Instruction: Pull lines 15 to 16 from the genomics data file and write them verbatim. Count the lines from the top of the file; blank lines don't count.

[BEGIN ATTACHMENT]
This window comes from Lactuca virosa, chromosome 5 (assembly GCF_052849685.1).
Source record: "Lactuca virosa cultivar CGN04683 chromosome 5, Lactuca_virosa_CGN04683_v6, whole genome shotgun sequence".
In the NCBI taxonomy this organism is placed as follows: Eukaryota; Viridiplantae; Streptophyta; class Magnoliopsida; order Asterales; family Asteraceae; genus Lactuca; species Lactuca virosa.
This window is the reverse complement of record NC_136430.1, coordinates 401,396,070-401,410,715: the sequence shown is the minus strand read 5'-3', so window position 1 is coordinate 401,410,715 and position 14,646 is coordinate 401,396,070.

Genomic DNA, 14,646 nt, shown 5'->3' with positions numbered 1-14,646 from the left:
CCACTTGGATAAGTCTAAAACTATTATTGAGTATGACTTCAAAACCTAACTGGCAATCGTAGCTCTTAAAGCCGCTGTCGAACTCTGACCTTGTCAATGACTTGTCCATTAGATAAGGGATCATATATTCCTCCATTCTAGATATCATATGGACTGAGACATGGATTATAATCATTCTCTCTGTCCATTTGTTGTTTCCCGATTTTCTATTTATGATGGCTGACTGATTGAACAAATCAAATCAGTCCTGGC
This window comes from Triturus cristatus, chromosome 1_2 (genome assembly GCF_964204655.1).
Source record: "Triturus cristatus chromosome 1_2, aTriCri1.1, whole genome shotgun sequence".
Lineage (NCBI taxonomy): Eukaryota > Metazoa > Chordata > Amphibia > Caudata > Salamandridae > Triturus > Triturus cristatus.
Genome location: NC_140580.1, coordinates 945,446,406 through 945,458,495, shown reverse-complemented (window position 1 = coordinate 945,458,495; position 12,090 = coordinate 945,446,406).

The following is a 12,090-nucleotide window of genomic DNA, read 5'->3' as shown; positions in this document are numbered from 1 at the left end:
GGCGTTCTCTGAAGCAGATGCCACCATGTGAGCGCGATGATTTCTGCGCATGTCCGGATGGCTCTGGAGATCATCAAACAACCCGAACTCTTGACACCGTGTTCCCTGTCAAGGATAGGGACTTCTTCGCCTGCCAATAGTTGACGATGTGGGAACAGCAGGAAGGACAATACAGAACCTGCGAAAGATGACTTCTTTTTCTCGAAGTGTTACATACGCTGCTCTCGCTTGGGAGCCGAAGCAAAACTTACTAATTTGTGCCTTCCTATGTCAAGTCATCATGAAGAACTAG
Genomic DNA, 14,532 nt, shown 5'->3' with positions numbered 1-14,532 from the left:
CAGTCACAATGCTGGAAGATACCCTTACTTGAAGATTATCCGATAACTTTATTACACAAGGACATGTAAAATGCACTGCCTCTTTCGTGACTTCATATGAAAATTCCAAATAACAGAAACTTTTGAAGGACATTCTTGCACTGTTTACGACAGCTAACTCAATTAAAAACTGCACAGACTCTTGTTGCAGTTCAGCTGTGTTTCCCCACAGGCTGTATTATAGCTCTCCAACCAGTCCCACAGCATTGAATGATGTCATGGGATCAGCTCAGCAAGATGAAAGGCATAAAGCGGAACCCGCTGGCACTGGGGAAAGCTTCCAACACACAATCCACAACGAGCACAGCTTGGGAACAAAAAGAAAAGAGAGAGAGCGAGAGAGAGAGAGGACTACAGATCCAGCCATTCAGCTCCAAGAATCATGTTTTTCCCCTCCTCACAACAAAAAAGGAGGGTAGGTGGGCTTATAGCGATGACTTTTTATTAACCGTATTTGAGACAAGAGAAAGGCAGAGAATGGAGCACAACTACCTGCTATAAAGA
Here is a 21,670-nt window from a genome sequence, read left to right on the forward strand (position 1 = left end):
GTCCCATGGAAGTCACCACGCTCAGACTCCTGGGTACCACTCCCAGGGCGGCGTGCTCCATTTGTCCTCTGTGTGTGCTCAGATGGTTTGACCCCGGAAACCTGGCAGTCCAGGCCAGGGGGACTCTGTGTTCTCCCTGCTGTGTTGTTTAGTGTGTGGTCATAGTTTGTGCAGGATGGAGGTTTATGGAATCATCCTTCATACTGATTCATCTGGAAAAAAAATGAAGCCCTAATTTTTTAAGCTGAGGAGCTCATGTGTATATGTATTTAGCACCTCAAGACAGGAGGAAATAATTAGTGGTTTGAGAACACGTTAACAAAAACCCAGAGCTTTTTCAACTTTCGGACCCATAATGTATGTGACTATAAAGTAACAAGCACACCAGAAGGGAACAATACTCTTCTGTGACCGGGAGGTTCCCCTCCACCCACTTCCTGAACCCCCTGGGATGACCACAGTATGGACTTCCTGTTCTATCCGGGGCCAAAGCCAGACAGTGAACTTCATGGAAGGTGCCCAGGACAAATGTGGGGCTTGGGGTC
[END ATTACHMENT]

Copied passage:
Here is a 21,670-nt window from a genome sequence, read left to right on the forward strand (position 1 = left end):
GTCCCATGGAAGTCACCACGCTCAGACTCCTGGGTACCACTCCCAGGGCGGCGTGCTCCATTTGTCCTCTGTGTGTGCTCAGATGGTTTGACCCCGGAAACCTGGCAGTCCAGGCCAGGGGGACTCTGTGTTCTCCCTGCTGTGTTGTTTAGTGTGTGGTCATAGTTTGTGCAGGATGGAGGTTTATGGAATCATCCTTCATACTGATTCATCTGGAAAAAAAATGAAGCCCTAATTTTTTAAGCTGAGGAGCTCATGTGTATATGTATTTAGCACCTCAAGACAGGAGGAAATAATTAGTGGTTTGAGAACACGTTAACAAAAACCCAGAGCTTTTTCAACTTTCGGACCCATAATGTATGTGACTATAAAGTAACAAGCACACCAGAAGGGAACAATACTCTTCTGTGACCGGGAGGTTCCCCTCCACCCACTTCCTGAACCCCCTGGGATGACCACAGTATGGACTTCCTGTTCTATCCGGGGCCAAAGCCAGACAGTGAACTTCATGGAAGGTGCCCAGGACAAATGTGGGGCTTGGGGTC